Salesman Claims Police Brutality

April 11, 1991|By Kris Antonelli | Kris Antonelli,Staff writer

A 33-year-old pharmaceutical salesman has charged that a county police officer brutalized him after stopping him for driving drunk early Sunday morning.

James Coleman, a Pennsylvania resident who is living at a Glen Burnie hotel, filed his complaint Tuesday morning, stating that Officer T. H. Newman threw him into a cell at the Western District Station, causing him to fall and hit his head on a cement floor.

"I could have died back there and no one even came back there to see if I was OK," Coleman said yesterday. "Officers came back there, but it wasn't out of concern for me."

Coleman, who said he works for Omni International, said hewas taken to North Arundel Hospital, where he was treated for optical contusions and a head injury. "My speech pattern has been messed up since then," he said.

Hospital officials could not be reached for comment last night.

County police spokesman Officer V. Richard Molloy said that the department has received the complaint and that it is under investigation. He refused further comment.

Coleman said the incident began about 3:30 a.m. when he was pulled over at the intersection of Route 97 and Old Mill Road for going through a red light.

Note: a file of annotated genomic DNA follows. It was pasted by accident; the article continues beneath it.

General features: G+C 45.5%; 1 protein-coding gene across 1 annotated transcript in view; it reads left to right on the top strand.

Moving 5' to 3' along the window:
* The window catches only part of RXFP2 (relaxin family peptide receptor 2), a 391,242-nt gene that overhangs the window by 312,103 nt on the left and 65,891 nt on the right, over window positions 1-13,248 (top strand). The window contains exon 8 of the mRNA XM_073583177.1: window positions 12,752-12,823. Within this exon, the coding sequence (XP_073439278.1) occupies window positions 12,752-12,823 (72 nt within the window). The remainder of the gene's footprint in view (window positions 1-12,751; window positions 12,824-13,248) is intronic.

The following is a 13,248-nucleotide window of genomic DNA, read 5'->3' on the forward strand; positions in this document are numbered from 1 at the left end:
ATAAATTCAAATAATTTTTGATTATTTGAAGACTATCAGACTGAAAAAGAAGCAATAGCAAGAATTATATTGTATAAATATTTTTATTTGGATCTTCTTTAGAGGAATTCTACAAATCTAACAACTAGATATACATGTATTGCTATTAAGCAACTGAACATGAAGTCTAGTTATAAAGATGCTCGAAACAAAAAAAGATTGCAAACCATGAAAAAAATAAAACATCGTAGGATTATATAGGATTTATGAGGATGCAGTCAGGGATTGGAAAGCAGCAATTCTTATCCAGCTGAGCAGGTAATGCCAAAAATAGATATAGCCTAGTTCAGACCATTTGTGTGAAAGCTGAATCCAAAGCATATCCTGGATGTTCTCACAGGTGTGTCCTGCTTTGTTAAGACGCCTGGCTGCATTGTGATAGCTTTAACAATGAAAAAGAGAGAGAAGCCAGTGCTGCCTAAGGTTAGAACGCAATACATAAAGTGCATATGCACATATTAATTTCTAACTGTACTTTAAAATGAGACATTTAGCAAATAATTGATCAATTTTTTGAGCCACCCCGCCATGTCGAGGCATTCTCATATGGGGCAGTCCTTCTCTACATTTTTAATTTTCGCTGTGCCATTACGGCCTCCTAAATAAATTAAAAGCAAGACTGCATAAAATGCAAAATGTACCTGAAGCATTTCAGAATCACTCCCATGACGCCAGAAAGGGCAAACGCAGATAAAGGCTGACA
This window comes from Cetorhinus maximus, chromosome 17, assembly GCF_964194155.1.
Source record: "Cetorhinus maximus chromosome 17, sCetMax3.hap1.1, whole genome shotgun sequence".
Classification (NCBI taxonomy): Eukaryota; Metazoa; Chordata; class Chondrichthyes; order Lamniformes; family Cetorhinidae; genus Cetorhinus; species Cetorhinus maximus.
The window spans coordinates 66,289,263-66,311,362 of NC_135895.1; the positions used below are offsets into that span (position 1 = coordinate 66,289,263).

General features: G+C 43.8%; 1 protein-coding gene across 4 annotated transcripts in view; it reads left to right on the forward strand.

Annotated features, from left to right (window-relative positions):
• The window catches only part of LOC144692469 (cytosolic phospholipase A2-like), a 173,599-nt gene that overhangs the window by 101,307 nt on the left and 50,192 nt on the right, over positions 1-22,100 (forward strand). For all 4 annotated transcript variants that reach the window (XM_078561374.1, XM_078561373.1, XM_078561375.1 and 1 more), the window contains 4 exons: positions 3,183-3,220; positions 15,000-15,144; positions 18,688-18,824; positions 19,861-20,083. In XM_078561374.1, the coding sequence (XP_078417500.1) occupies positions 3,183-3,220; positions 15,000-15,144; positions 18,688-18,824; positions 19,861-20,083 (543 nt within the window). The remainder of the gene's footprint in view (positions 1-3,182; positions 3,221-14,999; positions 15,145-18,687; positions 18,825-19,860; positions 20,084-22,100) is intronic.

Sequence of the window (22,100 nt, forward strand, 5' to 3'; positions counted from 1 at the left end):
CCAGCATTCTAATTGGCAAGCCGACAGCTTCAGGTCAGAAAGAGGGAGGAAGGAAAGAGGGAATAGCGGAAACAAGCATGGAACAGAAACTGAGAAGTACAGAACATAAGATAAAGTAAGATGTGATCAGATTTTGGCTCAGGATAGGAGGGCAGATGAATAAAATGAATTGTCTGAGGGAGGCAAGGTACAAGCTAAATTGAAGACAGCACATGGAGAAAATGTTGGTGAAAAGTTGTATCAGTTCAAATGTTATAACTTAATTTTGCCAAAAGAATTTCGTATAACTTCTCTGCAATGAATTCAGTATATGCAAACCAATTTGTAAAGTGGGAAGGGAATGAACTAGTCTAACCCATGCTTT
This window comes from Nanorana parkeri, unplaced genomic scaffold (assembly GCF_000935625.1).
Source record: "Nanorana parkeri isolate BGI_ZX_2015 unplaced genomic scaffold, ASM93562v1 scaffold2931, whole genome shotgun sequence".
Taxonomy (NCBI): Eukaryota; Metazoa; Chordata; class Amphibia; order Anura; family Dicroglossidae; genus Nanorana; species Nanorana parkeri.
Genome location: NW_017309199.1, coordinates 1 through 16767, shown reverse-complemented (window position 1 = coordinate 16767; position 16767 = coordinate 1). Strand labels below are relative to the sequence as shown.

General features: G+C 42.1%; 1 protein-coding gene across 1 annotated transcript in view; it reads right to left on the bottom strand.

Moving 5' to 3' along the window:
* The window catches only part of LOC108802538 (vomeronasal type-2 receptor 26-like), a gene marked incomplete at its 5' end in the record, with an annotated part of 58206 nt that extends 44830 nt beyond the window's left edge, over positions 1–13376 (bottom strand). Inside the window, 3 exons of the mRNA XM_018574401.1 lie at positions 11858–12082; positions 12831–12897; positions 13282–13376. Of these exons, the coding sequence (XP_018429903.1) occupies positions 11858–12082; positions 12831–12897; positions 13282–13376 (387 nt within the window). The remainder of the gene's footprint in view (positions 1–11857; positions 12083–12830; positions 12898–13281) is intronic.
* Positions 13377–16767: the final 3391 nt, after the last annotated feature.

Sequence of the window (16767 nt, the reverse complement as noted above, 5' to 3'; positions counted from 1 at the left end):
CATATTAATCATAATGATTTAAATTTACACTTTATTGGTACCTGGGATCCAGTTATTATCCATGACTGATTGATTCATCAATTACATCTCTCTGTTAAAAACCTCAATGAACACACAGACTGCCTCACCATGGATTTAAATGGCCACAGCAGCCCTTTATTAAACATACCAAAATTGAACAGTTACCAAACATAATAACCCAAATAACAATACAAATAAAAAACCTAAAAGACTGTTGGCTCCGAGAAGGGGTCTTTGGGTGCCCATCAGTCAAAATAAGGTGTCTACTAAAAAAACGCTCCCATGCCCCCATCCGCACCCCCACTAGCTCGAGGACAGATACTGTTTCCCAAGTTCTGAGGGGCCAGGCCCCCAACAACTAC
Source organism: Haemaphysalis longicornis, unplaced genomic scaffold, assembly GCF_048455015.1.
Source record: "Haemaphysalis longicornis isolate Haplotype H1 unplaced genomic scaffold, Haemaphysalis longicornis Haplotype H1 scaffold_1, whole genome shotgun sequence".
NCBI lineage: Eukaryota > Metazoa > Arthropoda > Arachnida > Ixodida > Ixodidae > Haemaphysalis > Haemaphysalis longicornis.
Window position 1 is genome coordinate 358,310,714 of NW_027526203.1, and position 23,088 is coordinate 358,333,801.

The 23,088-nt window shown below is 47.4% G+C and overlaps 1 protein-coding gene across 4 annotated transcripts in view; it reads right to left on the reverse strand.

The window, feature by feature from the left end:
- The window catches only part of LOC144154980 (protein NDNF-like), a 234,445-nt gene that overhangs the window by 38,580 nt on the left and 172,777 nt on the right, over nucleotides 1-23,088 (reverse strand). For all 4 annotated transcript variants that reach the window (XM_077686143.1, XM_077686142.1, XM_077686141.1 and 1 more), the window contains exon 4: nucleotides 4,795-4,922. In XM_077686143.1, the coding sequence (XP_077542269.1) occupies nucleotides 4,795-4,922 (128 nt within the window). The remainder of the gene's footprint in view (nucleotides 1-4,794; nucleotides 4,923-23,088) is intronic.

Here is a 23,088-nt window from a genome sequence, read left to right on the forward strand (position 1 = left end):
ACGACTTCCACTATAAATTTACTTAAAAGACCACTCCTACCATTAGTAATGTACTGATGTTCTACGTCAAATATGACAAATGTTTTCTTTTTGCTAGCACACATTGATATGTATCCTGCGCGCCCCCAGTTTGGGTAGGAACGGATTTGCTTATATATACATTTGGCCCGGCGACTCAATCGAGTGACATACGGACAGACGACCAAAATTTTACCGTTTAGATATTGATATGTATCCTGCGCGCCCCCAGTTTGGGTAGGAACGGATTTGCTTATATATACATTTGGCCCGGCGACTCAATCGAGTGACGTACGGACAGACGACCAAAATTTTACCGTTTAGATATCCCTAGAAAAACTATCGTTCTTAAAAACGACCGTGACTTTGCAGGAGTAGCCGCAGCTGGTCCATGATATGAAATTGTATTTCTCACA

He said Newman gave him several field sobriety tests and three Breathalyzer tests.

According to the police report, Coleman registered .13 for alcohol. The legal limit fordrunken driving is .10.

After Coleman, who is black, got into the police car, he said Newman said, "I got you, boy."

Coleman said he was coming from a friend's house in Annapolis and had had three glasses of wine between 8 and 9 p.m. Saturday.

Once at Western DistrictStation, he said he asked for an attorney and a female officer jumped up and said, "We don't have to take this from you." He said he was then taken back to a holding cell.

After his head injury, Coleman said, he began asking for help and the female officer gave him a cup of hot water.

"I didn't realize it was hot and I started to choke on it, he said.

Paramedics were called and they administered oxygen before taking him to the hospital, Coleman said.

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